5/4/2004 – I was thinking about buying the Complete Homebrew Equipment Kit does it contain everything I will need to start brewing? I have a large 5 gallon pot already is there anything else i need?Thanks and cant wait to start brewing!
Response From Homebrew Heaven: As far as hardware, that's about it. You will need some bottles (brown, re-cappable beer bottles are best), but they are easy to obtain locally. If you like, we have new bottles as well.Just pick the ingredient kits to go with it. They are all made very much the same way, so pick the style of beer that you like to drink!
3/25/2004 – I am returning to home brewing after about 10 years off - don't ask! I made several batches of a kit called something like "Irish Ale" which was suggested by the retailer where I bought my original supplies. It was amber colored and well received by all. My understanding was that pilzners and ales could be made without cooling, lagers and . . .
Response From Homebrew Heaven: Welcome back!There are two primary types of beer, ales and lagers, based on the type of yeast used to ferment them. Typically, lagers are the following styles:pilsnersbocksmarzen/oktoberfest/vienna beersAles have many different styles:stoutsporters weizenspale alesIPA'sbelgian alesThe above listing are generalities . . .
3/7/2004 – I am new at the home brewing and I wanted to buy this kit. I was wondering if buying this is all I will need and be able to start? what else do I need if not?
Response From Homebrew Heaven: As far as brewing equipment goes, that's about it. The only other "hardware" that is necessary is a large pot to cook it in (minimum of 4 gallons, like a canning pot or stock pot) and cappable bottles. Most people have a pot kicking around somewhere, and beer bottles are easy to obtain locally. Save your emptys, or we can sell you new ones.You . . .
12/27/2003 – A while back you answered a question about adding blackberries to make a blackberry wheat. How about adding cranberries for a cranberry wheat?
Response From Homebrew Heaven: Heck yes. I've found that the only thing limiting you is fear and common sense. Thankfully, I have little of either. About the only advice I can give is add too little, rather that too much. Sneak up on the amount you use.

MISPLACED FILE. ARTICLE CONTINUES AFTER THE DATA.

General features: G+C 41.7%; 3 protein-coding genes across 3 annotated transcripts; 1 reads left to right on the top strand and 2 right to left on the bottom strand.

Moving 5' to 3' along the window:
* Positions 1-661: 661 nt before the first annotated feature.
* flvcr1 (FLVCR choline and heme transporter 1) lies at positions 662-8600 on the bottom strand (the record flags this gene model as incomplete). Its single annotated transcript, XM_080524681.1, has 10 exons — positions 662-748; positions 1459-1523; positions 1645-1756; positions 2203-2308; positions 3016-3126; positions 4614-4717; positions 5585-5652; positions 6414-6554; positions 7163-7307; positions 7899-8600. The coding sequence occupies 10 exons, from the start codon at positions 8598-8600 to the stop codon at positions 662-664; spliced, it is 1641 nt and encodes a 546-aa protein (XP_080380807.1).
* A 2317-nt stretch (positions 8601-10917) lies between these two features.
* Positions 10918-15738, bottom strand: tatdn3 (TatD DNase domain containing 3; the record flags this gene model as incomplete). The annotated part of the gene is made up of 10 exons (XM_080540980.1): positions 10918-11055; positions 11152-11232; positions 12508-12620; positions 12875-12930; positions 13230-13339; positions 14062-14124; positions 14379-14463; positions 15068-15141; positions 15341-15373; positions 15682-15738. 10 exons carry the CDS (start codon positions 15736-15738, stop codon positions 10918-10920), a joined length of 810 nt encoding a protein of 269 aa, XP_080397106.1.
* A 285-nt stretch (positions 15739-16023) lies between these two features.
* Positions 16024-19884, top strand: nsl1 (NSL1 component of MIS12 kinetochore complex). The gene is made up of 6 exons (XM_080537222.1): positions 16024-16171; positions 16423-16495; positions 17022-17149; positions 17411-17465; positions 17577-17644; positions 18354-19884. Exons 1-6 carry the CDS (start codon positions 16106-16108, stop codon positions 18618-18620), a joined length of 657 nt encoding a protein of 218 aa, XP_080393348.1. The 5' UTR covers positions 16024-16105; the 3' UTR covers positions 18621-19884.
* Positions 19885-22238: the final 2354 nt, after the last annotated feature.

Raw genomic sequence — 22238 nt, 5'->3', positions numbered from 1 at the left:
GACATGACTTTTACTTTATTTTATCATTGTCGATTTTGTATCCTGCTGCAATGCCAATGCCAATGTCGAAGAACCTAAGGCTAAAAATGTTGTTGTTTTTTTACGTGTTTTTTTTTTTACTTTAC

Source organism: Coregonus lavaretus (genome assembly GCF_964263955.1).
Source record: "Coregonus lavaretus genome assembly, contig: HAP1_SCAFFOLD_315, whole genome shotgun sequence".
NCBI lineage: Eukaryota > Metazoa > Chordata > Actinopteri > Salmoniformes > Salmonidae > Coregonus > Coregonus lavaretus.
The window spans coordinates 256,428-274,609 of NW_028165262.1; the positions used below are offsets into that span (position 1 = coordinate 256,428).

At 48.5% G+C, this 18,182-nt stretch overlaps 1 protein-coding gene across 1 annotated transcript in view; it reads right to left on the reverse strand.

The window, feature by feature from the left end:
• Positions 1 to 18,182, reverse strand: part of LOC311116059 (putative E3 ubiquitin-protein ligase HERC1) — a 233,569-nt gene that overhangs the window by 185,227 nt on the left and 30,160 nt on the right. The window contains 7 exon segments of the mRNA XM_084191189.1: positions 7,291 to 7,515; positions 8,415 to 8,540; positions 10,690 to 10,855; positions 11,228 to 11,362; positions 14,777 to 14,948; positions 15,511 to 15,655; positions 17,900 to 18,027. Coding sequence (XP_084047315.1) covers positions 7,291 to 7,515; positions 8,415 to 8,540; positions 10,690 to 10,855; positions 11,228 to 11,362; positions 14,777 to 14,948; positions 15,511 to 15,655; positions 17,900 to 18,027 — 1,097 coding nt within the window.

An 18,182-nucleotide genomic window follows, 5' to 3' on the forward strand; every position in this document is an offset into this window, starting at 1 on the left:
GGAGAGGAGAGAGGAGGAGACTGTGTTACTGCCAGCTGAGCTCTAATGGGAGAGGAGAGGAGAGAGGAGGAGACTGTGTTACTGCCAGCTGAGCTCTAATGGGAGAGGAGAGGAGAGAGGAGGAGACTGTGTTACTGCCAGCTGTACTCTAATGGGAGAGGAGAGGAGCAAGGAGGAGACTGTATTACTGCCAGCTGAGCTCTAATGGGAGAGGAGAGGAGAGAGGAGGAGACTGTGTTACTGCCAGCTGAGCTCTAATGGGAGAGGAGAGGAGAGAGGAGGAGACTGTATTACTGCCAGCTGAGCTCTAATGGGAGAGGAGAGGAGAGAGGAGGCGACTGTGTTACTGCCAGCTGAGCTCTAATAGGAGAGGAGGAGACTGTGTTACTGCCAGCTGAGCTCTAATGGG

12/13/2003 – I am interested in buying your deluxe beer making kit.I am also interested in kegging my home made beer.I have a few guestions:Can I get the deluxe kit with out the bench capper and caps?What is a racking cane and clips and do I need if kegging or useing your flip top caps?What will the cost be for the kit with out the caooer, caps . . .
Response From Homebrew Heaven: Yes, we can assemble a DeLuxe Kit with a kegging system instead of a capper & caps. We don't offer that on our website, but perhaps we should. For now, it would be best to call in your order for that option.A racking cane and clip are used to help siphon your beer, so yes, you will still need them.Yes, we offer everything you need . . .
11/26/2003 – I recently bought Shamrock Stout. The bubbles were down to under a minute within 2 days, which is when I transferred to the secondary carboy. The bubbles aren't apparent now... which leads me to believe I should add more yeast. The temperature was 78 f at initial yeast introduction, yet now I am concerned that the yeast was not good... . . .
Response From Homebrew Heaven: It sounds just fine to me. A fast, vigorous fermentation is a good thing! It indicates good, fresh yeast and ideal fermentation conditions. This kind of thing is more common in summer months, but it sounds like you have it in a warm place.I assure you that even if you don't see them, plenty of yeast are still in there. I would just let . . .
11/9/2003 – What is the life span of the beer (period of expiration)
Response From Homebrew Heaven: Not very long at MY house! Seriously, tho, if you store your homebrew properly, it should last for at least a year. Some, like the heavier, darker beers just get better with age. I have had some that was over 4 years old and it was excellent!
10/26/2003 – when i purchase the kit can i also purchase the ingredients? and if so what are the types and prices?
Response From Homebrew Heaven: Yes, absolutely. We have a whole category of ingredient kits (recipes) showing types and prices. Here is a link:This category is directly below the brewing equipment category.
10/9/2003 – A couple of my buddies and I are looking to start making our own homebrew but we are totally lost. Please advise us on what we need to get equipment and brewing material wise.
Response From Homebrew Heaven: Well, really, just this kit, some ingredients (pick a beer style that you like), a pot to cook in in (4 gallons or more) and some bottles. Often, people have a pot available, and can find (or save) enough bottles to take care of it.Enjoy!
9/7/2003 – I am looking at starting to home-brew. I have a "Nugget" variety hops plant that I just harvested. Besides the kit, what ingredients and what recipe book should I purchase? How do I process the hops, which are now drying?
Response From Homebrew Heaven: Congratulations. We get a kick out of brewing, and so will you!The kit contains a book with many different recipes, AND we have a variety of pre-assembled ingredient kits available to produce a huge variety of beers. I would NEVER tell someone what beer to drink. I say, brew the beer you like to drink! We try to make an ingredient kit . . .